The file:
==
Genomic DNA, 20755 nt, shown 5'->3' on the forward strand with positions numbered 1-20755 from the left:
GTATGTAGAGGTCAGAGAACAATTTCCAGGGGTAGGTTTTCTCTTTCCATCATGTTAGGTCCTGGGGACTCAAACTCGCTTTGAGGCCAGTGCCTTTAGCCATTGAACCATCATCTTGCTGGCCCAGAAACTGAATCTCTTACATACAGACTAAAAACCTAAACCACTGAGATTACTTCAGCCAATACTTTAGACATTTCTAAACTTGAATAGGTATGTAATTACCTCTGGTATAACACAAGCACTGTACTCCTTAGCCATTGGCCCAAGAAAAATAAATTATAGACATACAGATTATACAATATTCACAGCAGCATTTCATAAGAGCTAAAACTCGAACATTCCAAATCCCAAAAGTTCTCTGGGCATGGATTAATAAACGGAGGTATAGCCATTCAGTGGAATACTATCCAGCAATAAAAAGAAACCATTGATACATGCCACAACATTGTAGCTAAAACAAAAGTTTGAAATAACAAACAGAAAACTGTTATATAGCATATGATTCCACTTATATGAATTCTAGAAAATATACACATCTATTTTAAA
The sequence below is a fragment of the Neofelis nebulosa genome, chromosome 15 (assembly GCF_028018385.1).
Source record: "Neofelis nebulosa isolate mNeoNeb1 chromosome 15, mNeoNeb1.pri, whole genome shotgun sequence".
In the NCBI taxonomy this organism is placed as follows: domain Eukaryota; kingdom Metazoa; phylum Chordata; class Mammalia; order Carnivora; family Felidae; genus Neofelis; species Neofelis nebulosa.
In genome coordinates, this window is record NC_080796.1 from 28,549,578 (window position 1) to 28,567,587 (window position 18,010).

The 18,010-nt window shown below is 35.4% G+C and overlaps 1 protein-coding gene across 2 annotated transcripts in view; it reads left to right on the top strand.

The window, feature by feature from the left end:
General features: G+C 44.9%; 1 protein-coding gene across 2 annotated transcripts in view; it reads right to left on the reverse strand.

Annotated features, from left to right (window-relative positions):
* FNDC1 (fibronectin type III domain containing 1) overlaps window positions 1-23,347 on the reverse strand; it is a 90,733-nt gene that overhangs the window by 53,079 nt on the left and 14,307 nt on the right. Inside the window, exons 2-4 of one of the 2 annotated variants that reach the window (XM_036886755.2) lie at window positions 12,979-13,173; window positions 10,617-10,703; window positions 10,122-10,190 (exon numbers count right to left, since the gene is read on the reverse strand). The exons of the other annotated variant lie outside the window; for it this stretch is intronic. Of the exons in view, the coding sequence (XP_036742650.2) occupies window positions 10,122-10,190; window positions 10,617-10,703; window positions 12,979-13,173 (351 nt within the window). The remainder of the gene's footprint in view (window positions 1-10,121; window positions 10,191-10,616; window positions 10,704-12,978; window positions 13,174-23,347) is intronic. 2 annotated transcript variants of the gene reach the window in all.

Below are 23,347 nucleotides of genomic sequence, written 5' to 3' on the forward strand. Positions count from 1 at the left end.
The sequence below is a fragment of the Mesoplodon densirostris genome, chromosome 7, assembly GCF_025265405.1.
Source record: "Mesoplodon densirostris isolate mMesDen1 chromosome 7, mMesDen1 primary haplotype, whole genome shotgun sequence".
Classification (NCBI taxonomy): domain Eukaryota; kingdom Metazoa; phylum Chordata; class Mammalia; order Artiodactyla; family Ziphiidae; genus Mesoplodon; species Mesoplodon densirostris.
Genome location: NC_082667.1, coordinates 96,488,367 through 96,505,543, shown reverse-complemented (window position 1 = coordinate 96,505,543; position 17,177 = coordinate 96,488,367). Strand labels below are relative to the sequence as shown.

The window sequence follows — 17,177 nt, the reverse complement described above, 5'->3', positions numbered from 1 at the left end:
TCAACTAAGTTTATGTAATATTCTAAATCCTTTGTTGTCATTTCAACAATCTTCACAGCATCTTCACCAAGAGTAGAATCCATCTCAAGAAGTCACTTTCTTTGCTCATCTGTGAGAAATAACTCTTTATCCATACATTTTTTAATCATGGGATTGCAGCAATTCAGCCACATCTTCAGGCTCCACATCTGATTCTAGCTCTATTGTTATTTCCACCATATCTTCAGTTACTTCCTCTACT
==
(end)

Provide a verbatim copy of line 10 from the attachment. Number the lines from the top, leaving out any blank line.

Annotated features, from left to right (window-relative positions):